When the first industrial robots moved onto America's automobile assembly lines in the 1960s, most were rather primitive. Today, innovations have ushered in a new age of robotics. Yet despite breakthrough applications, robots carry risk: Without precautions, it's possible for robots to injure people and damage capital equipment.
To address the issue, the automation industry champions standards through the International Organization for Standardization (ISO) for robots and their systems integration. ISO 102181 - Part 1 (2006) specifies requirements and provides guidance for the assurance of safety in design and construction of the robot itself, though not the entire robot system. Part 2 or ISO 10218-2, which is undergoing development and is expected to be published in 2011, covers the integration and installation of a robot system or cell — for a more comprehensive set of requirements for robot safety.
Smarter robots help protect people
Early industrial robots were large, hydraulically powered machines. They boasted significant strength, but no intelligence beyond their human operators. By the 1980s, robots transitioned to become electrically driven units, with improved accuracy and performance.
Now, recent geometric increases in microprocessing power and strides in automation and controls have made robots indispensible in manufacturing, hospitals, warehouses and laboratories, and even for manipulating toxic substances and working in extreme environments. However, though robots contribute to human safety in such applications, their ranges of motion and power to handle superhuman payloads also pose potential dangers to people, especially during faults and failures.
Those robotic safety issues and others are addressed in the current U.S. robot safety standard, ANSI/RIA R15.06-1999. However, the guidelines were adopted in 1999, and don't cover innovations developed since then — designs that increase safety and worker productivity, and reduce total robot footprint by eliminating traditional technology based on hard mechanical safety stops and external sensors and controls.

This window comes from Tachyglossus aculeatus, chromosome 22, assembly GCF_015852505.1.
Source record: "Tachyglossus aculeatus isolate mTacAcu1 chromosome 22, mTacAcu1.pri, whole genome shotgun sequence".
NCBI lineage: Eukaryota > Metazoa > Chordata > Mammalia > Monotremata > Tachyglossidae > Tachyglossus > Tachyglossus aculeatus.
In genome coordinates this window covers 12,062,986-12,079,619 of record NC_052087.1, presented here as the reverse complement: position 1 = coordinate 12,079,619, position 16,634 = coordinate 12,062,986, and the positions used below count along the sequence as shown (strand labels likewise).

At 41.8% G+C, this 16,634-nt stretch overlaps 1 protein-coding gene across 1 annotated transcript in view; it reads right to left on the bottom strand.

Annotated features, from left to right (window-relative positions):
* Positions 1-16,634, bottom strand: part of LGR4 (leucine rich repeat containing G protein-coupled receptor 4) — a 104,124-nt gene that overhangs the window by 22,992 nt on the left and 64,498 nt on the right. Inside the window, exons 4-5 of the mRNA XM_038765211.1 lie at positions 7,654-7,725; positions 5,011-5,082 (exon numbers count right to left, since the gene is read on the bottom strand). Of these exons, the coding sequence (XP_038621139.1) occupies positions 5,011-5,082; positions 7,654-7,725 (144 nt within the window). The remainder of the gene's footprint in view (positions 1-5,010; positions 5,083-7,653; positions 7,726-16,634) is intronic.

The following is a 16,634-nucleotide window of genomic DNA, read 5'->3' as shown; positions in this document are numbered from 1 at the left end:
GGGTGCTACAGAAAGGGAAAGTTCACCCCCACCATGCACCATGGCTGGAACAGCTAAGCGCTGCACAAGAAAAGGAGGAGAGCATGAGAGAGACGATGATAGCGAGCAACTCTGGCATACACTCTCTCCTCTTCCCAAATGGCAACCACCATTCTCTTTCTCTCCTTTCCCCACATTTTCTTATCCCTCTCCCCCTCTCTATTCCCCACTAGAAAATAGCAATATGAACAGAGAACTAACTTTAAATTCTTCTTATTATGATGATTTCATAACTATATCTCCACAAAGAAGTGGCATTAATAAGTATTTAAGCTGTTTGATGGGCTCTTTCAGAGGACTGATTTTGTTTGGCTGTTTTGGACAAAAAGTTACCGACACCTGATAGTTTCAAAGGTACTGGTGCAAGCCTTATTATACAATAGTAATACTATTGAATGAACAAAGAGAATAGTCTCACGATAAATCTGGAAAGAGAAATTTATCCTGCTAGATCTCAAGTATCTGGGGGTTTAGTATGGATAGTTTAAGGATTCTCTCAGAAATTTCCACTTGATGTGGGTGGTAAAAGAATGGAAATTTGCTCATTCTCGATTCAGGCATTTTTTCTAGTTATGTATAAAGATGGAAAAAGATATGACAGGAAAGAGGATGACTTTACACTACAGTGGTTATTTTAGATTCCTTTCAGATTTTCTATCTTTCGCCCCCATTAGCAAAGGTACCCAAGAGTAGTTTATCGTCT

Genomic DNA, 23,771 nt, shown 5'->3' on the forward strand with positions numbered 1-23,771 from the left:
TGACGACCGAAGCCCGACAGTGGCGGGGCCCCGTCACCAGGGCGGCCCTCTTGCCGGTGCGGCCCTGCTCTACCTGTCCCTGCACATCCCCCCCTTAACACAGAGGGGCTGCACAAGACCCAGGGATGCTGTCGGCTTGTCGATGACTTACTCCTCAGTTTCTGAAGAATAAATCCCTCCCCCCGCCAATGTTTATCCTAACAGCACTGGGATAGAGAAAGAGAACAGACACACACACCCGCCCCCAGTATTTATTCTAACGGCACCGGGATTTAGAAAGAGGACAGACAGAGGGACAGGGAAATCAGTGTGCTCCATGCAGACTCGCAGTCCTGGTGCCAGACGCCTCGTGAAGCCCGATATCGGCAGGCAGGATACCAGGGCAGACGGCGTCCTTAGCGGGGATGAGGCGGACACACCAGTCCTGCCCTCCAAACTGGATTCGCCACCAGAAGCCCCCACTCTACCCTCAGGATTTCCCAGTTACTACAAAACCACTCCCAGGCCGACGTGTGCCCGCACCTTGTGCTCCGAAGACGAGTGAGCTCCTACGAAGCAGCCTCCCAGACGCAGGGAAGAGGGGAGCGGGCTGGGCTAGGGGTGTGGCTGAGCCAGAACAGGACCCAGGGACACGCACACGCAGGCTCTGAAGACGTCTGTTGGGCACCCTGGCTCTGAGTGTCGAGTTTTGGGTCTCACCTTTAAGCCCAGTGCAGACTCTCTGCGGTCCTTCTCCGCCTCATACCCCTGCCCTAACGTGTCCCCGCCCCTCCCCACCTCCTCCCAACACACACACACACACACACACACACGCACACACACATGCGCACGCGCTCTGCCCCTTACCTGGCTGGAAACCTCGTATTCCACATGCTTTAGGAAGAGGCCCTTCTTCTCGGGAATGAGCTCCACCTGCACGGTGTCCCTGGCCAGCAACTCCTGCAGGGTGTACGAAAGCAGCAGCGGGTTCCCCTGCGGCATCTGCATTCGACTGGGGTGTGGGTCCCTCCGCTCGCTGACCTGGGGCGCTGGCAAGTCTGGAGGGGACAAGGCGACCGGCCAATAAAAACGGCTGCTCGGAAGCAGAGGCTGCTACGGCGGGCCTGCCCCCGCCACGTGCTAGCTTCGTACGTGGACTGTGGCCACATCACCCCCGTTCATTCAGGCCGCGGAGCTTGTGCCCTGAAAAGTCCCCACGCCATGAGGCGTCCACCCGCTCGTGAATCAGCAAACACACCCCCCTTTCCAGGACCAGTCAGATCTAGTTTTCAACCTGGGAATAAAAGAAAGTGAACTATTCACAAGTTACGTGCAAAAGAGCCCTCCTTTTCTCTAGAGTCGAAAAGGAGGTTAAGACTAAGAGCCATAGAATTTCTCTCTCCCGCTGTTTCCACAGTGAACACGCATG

The team of global experts drafting the new international standards includes Americans representing the U.S. Robotic Industries Association (RIA). Once the international standards are confirmed, the RIA is expected to update R15.06 to comply with the new ISO criteria.
Standards for latest features
By establishing guidelines to govern the safe use of four new innovations that we'll now describe, the ISO standard will broaden their use around the world.
- Cableless teach pendants
A teach pendant is a handheld robot control that facilitates programming robots for a specific task. Traditionally, a cable connected the robot controller to the pendant; now, new wireless technology eliminates the cable, reducing the risk of tripping or entanglement. Cableless technology permits the teacher to be in close proximity to the robot during the teaching function, and reduces installation costs.
To prevent confusion about which pendant controls a specific robot, the new ISO standard includes requirements for unique identification of cableless devices — so only one cableless pendant can be used per robot to prevent unintended operation of another robot that may result in a hazard to personnel.
- Human-robot collaboration
Traditional safety guards or other barriers cordon robots off from people to prevent injuries from fast-moving robots. Here, if an operator must interface with the robot (to load or unload parts in a machine's workspace, for example) traditional safety controls require help to confirm that the robot is in a safe state or position, which typically means safely limiting its motion, or bringing it to a full stop and removing its energy source.